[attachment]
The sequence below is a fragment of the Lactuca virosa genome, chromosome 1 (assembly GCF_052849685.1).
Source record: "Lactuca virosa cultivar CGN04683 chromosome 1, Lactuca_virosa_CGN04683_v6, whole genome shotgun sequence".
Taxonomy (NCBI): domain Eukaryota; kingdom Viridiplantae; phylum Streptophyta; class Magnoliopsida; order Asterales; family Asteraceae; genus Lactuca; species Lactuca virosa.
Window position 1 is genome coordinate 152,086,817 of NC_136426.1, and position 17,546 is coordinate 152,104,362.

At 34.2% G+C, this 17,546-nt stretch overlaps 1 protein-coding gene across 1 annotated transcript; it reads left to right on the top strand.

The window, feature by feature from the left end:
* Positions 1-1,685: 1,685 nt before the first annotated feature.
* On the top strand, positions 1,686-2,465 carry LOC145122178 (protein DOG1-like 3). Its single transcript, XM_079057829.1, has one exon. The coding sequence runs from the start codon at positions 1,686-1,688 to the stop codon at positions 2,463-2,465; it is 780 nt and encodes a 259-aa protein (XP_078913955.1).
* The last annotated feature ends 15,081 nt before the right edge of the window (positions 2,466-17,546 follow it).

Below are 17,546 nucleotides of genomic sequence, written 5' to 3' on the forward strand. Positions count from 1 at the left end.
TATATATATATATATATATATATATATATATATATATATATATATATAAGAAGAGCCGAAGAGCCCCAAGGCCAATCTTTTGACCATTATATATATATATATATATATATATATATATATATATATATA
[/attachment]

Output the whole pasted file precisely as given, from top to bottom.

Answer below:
The sequence below is a fragment of the Lactuca virosa genome, chromosome 1 (assembly GCF_052849685.1).
Source record: "Lactuca virosa cultivar CGN04683 chromosome 1, Lactuca_virosa_CGN04683_v6, whole genome shotgun sequence".
Taxonomy (NCBI): domain Eukaryota; kingdom Viridiplantae; phylum Streptophyta; class Magnoliopsida; order Asterales; family Asteraceae; genus Lactuca; species Lactuca virosa.
Window position 1 is genome coordinate 152,086,817 of NC_136426.1, and position 17,546 is coordinate 152,104,362.

At 34.2% G+C, this 17,546-nt stretch overlaps 1 protein-coding gene across 1 annotated transcript; it reads left to right on the top strand.

The window, feature by feature from the left end:
* Positions 1-1,685: 1,685 nt before the first annotated feature.
* On the top strand, positions 1,686-2,465 carry LOC145122178 (protein DOG1-like 3). Its single transcript, XM_079057829.1, has one exon. The coding sequence runs from the start codon at positions 1,686-1,688 to the stop codon at positions 2,463-2,465; it is 780 nt and encodes a 259-aa protein (XP_078913955.1).
* The last annotated feature ends 15,081 nt before the right edge of the window (positions 2,466-17,546 follow it).

Below are 17,546 nucleotides of genomic sequence, written 5' to 3' on the forward strand. Positions count from 1 at the left end.
TATATATATATATATATATATATATATATATATATATATATATATATAAGAAGAGCCGAAGAGCCCCAAGGCCAATCTTTTGACCATTATATATATATATATATATATATATATATATATATATATATA